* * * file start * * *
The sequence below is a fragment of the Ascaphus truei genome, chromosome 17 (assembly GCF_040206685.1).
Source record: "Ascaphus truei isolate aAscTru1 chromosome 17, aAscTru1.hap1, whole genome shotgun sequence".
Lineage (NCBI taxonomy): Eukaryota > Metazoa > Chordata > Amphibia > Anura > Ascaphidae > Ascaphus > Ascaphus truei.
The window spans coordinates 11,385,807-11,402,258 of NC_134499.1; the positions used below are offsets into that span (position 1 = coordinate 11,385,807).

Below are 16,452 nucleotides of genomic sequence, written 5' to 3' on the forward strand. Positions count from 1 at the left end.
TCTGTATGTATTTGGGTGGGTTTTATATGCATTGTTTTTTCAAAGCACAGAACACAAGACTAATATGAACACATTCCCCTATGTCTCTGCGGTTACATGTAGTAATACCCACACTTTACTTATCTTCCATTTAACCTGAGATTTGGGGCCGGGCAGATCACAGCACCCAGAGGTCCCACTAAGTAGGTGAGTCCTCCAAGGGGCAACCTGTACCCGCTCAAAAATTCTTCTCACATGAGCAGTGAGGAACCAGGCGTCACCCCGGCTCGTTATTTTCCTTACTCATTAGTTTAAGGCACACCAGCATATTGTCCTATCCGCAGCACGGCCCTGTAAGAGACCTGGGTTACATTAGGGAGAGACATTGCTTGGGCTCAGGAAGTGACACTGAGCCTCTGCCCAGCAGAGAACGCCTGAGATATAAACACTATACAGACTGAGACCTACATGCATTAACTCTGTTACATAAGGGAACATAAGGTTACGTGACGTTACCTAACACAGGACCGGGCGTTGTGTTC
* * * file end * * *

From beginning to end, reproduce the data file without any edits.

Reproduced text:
The sequence below is a fragment of the Ascaphus truei genome, chromosome 17 (assembly GCF_040206685.1).
Source record: "Ascaphus truei isolate aAscTru1 chromosome 17, aAscTru1.hap1, whole genome shotgun sequence".
Lineage (NCBI taxonomy): Eukaryota > Metazoa > Chordata > Amphibia > Anura > Ascaphidae > Ascaphus > Ascaphus truei.
The window spans coordinates 11,385,807-11,402,258 of NC_134499.1; the positions used below are offsets into that span (position 1 = coordinate 11,385,807).

Below are 16,452 nucleotides of genomic sequence, written 5' to 3' on the forward strand. Positions count from 1 at the left end.
TCTGTATGTATTTGGGTGGGTTTTATATGCATTGTTTTTTCAAAGCACAGAACACAAGACTAATATGAACACATTCCCCTATGTCTCTGCGGTTACATGTAGTAATACCCACACTTTACTTATCTTCCATTTAACCTGAGATTTGGGGCCGGGCAGATCACAGCACCCAGAGGTCCCACTAAGTAGGTGAGTCCTCCAAGGGGCAACCTGTACCCGCTCAAAAATTCTTCTCACATGAGCAGTGAGGAACCAGGCGTCACCCCGGCTCGTTATTTTCCTTACTCATTAGTTTAAGGCACACCAGCATATTGTCCTATCCGCAGCACGGCCCTGTAAGAGACCTGGGTTACATTAGGGAGAGACATTGCTTGGGCTCAGGAAGTGACACTGAGCCTCTGCCCAGCAGAGAACGCCTGAGATATAAACACTATACAGACTGAGACCTACATGCATTAACTCTGTTACATAAGGGAACATAAGGTTACGTGACGTTACCTAACACAGGACCGGGCGTTGTGTTC